High: 80°F ~ Low: 58°F
Sunday, May 3, 2015
Life in a Small TownPosted Tuesday, December 16, 2008, at 11:29 AM
This is the Best in Advance this year, folks. This display on Blair Street features flashing lights and music. The back yard is also decorated. A young man named Rod McClellan won the Christmas light contest, hands down.
The Advance Christmas Light Tour
When the mayor asked a group of us to get together for a one-time committee to judge the Christmas lights in Advance, I seriously wondered if we'd find anything to judge this year. I'm not sure if the Depression Grinch has stolen Christmas, but there seem to be fewer lights this year than last. This situation may not be unique to our town; a friend and I have toured the old section of Charleston for the last two Fridays - and there's not much of a show down there, either.
Anyway, I call the other four committee members, and we agree that we'd better get cracking before the ice storm moves in!
I've lived in Advance only about 33 years, so I find the local conversation quite colorful. I sit in the back seat of Doug and Billie Hiett's truck, while Chester Powers drives and we three women pack in the back seat, chattering like magpies.
We drive up and down practically every street in Advance. For some, all we have to do is peer down them into the darkness.
The down-home conversation goes something like this:
Billie: "No need to go down this street (It was all dark). There's all widows down here."
Doug: "Disqualify those lights over there: The deer fell over."
Emma: "Oh, look, there aren't any lights at the park - The churches usually have displays out there. I wonder what happened?"
Chester: "This is a pretty good one. Who lives here?"
The conversation promptly turns to who lives in the house, who they're married to, who they USED to be married to, where they USED to live, whether they once owned a business that went bankrupt, whether they like to go out to the Griffin's auction at the VFW on Friday nights, the names of every child and grandchild, where each of their relatives live, and how everyone in the family died (if they're dead).
I have a great deal of difficulty following this conversation, but I manage to absorb some of it, though I can't use any of it.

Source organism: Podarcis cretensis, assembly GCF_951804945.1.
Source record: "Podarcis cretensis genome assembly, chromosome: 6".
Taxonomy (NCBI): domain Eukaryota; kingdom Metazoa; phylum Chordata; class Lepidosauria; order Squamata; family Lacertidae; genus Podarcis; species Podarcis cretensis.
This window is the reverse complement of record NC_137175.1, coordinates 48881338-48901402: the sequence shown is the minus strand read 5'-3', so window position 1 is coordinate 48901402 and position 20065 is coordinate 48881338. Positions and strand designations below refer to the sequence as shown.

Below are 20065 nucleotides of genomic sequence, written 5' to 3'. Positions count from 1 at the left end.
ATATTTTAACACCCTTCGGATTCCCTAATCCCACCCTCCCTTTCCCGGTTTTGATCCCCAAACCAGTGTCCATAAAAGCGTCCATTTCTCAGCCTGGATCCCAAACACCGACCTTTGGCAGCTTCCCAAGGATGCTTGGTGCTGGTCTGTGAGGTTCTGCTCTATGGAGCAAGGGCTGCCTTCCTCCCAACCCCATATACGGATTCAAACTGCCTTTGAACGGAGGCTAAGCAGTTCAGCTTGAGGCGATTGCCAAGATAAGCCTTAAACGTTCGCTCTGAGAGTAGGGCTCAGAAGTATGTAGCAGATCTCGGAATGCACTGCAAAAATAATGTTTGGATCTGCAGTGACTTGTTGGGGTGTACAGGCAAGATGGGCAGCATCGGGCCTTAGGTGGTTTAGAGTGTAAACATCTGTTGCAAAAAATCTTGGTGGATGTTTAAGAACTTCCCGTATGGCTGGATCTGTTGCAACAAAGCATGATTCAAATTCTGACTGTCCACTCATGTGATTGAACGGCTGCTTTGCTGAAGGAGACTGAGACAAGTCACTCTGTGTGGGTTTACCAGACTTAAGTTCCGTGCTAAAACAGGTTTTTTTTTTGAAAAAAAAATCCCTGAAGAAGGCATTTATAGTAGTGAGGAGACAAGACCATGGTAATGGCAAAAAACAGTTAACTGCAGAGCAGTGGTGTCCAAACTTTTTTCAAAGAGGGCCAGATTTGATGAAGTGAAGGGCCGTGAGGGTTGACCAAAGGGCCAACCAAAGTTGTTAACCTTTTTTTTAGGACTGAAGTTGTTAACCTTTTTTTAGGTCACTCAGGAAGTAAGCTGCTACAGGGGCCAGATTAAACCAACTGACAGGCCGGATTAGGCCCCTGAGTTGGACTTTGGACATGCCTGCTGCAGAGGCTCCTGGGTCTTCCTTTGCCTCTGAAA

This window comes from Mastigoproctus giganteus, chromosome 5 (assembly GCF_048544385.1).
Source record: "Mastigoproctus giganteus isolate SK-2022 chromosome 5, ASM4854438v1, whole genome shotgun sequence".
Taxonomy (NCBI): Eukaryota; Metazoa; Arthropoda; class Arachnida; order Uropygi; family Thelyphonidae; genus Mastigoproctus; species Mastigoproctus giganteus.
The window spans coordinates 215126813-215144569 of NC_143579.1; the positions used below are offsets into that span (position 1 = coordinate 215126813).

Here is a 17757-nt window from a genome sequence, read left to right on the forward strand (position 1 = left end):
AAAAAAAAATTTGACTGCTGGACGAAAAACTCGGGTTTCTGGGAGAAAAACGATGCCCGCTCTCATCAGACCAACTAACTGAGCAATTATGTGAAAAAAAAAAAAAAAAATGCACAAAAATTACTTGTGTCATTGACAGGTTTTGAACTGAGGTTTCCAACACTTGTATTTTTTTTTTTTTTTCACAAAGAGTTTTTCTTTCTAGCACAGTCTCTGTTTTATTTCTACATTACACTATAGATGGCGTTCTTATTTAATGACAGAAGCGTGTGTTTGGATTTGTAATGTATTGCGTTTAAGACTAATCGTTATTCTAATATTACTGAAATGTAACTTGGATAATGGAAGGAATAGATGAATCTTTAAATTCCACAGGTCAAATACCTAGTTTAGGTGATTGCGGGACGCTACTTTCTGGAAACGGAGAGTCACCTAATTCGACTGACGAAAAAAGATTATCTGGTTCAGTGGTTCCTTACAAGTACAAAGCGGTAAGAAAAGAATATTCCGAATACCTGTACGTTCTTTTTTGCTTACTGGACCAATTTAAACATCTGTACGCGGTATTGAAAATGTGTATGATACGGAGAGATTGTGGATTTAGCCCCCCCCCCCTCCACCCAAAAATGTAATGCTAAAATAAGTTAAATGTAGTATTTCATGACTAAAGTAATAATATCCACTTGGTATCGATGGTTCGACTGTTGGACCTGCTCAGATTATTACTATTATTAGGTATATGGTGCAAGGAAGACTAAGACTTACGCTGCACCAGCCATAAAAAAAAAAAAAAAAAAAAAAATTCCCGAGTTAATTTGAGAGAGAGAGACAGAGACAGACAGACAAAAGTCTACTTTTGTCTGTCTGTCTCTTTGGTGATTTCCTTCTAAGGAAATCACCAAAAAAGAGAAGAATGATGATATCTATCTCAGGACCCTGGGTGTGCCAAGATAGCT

I write the name of the house owner down on my little notepad, along with the address, and we move on, weaving through the darkness, looking for lights.
Emma: "Let's go try that new section by Tilley Street. They should have some good lights."
We luck out in that western subdivision and find the number three contestant, which features a cute little lighted ferris wheel. Most of the houses, however, are dark. At least one house has a bunch of cars in the drive and yard, and there is speculation on whether a party is going on and who might be there.
As we're traveling to the east side of town, we unexpectedly see a large number of lights through the trees.
Everyone: "Hey! Look! What's that?" Lights flash and music plays, as we circle the block to check out a modest little house on Blair Street, which is in an older section of town.
We pull up and watch as 20,000 lights twinkle and sing from the front and back yard. Then the conversation starts again.
Emma: "Whose house is this?"
Doug: "I don't know." (and if he doesn't know, no one does.)
Me: "Okay, I'll go knock on the door and find out."
A handsome young fella opens the door and doesn't shoot me, which is a good sign.
Me at the front door: "Hi, I'm Madeline from the newspaper, and (motioning to the truck) we're the mayor's committee to choose the best Christmas lights in Advance. What's your name?"
Chester: (hanging out the truck window)"Are you serving egg nog??"
Rob McClelland cheerfully comes out to the truck, and Doug introduces him around to our little committee, who proceed to find out all about him in five minutes. His life will never be his own, from now on...
Rob tells us that he has, in fact, been doing this display for several years, adding lights every year. It may be a small town, but none of us has ever seen these lights - so what does that tell you? We drive all the way to Cape to look at lights, but we overlook those right at home.
After we get a winner and two runner-ups, we head back to Doug and Billie's for coffee, pecan pie, and more good-time conversation.
When I get home, I call Rob McClelland and tell him he won first place and to go to the bank Tuesday and pick up his savings bond. He's thrilled. He says the picture in the paper would have been enough. If the photo doesn't get preempted by a picture of the ice storm, it should be in the NSC tomorrow.
Oh, yeah, hometown papers - winner of the Christmas Light contest, first tomato of the summer, most unusual squash - That's where it's at, folks! Small town America continues through war, depression, and political unrest! Life is good!
From the icy hills of rural Tillman, Missouri, this is your small town reporter, Madeline, signing off on another beautiful, pre-Christmas morning. Y'all keep warm, y'hear?
Showing comments in chronological order
[Show most recent comments first]
Respond to this blog
Posting a comment requires free registration:
Madeline (Giles) DeJournett is the Advance writer for the North Stoddard Countian. A retired high school English/history teacher, she spent 32 years teaching in 5 schools in Missouri and Alaska. These days, she lives quietly with a menagerie of wild and domestic animals on 52 secluded acres in the remote Tillman hills south of Advance. She graduated from Dexter High School in 1960 and Southeast Missouri State in 1964. She can be contacted at firstname.lastname@example.org or by phone at 573-722-5322.